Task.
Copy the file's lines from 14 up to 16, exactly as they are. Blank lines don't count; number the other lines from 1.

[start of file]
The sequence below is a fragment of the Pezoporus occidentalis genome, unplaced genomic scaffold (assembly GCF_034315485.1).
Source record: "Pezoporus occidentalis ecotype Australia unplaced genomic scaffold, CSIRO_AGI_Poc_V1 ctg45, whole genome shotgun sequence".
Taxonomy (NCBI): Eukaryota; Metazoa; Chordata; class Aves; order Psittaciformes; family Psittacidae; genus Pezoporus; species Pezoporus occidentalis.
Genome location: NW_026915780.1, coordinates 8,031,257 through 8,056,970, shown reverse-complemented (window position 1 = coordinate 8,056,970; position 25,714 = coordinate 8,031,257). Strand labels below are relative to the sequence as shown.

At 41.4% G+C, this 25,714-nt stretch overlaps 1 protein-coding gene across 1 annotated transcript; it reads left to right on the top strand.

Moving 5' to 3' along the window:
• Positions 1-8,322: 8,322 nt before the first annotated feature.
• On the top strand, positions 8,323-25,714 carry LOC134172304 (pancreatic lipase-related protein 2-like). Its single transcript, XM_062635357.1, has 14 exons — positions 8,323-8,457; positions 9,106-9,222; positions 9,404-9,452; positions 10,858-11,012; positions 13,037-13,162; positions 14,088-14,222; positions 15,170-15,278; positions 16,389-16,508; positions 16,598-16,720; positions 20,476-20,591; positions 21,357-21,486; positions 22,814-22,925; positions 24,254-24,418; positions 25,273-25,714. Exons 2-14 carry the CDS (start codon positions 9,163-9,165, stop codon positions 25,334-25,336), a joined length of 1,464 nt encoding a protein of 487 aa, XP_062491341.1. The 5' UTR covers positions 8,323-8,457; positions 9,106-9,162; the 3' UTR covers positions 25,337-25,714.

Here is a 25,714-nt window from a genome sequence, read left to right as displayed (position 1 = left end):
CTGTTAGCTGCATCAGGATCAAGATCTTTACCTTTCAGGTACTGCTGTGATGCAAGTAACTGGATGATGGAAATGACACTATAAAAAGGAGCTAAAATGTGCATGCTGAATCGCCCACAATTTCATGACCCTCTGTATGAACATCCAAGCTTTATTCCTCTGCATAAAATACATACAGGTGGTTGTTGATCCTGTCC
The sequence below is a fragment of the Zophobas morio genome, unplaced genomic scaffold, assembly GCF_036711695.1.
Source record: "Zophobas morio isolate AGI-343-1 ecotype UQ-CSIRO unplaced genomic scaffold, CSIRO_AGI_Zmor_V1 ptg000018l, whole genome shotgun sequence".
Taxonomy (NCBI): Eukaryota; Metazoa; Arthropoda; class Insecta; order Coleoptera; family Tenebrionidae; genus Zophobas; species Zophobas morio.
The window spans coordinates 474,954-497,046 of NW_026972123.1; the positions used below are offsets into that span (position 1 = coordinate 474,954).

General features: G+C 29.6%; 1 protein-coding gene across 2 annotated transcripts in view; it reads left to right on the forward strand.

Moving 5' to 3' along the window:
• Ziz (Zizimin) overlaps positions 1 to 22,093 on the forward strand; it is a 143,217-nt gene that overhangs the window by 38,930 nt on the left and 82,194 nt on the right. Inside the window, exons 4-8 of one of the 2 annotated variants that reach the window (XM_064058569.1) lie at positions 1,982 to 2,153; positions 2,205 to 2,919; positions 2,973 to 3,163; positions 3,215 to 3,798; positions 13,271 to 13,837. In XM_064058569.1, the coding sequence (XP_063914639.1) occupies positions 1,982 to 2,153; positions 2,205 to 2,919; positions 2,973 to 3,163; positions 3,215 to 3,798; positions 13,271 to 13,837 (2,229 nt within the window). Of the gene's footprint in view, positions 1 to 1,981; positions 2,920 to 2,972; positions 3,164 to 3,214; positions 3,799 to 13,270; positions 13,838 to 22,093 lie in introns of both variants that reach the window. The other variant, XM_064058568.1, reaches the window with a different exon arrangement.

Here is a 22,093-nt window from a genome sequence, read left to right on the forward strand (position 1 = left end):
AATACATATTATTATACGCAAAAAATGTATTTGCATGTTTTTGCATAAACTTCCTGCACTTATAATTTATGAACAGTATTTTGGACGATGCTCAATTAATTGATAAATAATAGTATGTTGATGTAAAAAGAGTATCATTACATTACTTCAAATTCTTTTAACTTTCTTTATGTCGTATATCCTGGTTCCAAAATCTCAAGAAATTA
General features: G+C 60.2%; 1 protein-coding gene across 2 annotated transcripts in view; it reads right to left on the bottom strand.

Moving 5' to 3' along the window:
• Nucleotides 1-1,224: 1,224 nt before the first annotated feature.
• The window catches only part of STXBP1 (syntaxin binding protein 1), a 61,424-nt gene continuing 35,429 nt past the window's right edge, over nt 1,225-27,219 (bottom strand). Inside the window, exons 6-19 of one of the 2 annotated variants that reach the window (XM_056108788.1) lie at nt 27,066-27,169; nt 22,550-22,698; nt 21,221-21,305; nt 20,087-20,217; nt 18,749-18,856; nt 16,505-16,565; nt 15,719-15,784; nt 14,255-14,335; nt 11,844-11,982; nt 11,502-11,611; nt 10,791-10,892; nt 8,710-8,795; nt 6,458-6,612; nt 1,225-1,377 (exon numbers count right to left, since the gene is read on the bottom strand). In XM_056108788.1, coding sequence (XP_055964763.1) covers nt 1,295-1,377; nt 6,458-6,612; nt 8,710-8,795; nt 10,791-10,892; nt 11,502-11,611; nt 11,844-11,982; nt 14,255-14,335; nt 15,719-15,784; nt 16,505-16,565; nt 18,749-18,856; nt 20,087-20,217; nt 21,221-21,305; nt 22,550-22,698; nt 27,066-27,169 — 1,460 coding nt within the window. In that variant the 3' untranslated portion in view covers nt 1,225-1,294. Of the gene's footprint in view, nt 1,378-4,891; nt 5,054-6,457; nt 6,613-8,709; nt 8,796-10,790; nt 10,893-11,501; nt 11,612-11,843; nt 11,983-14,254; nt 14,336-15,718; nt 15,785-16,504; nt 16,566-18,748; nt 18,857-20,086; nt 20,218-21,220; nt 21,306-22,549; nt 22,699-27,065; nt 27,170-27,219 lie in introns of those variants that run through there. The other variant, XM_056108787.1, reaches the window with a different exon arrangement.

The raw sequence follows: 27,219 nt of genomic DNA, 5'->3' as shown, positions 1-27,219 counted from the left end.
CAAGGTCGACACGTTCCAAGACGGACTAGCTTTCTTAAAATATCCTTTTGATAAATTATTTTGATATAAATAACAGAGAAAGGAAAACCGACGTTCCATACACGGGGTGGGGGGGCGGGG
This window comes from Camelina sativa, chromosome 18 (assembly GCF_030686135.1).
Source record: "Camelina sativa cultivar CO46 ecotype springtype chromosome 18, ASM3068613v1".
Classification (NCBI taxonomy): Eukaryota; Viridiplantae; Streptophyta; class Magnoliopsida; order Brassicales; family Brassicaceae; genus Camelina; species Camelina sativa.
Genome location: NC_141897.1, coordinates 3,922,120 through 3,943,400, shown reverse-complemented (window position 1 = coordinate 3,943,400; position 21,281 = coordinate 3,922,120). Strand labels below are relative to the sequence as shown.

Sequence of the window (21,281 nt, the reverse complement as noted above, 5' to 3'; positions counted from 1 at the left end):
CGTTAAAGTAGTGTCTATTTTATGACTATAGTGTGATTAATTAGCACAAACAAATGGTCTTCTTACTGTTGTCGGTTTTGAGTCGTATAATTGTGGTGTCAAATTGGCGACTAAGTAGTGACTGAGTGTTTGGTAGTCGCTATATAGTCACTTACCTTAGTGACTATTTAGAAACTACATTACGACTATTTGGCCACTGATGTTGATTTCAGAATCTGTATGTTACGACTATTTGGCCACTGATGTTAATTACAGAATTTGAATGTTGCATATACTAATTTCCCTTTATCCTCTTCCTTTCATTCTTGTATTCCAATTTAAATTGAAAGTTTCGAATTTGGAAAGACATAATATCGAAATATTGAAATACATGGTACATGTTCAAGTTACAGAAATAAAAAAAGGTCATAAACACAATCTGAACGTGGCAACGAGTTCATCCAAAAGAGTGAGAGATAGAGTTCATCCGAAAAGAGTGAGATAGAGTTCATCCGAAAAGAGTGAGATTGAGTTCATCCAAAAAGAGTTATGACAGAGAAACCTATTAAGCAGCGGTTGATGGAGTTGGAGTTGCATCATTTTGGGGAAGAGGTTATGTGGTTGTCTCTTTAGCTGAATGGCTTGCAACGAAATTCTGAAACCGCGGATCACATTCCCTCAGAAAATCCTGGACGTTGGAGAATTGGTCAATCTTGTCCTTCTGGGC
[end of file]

The window spans coordinates 474,954-497,046 of NW_026972123.1; the positions used below are offsets into that span (position 1 = coordinate 474,954).

General features: G+C 29.6%; 1 protein-coding gene across 2 annotated transcripts in view; it reads left to right on the forward strand.

Moving 5' to 3' along the window: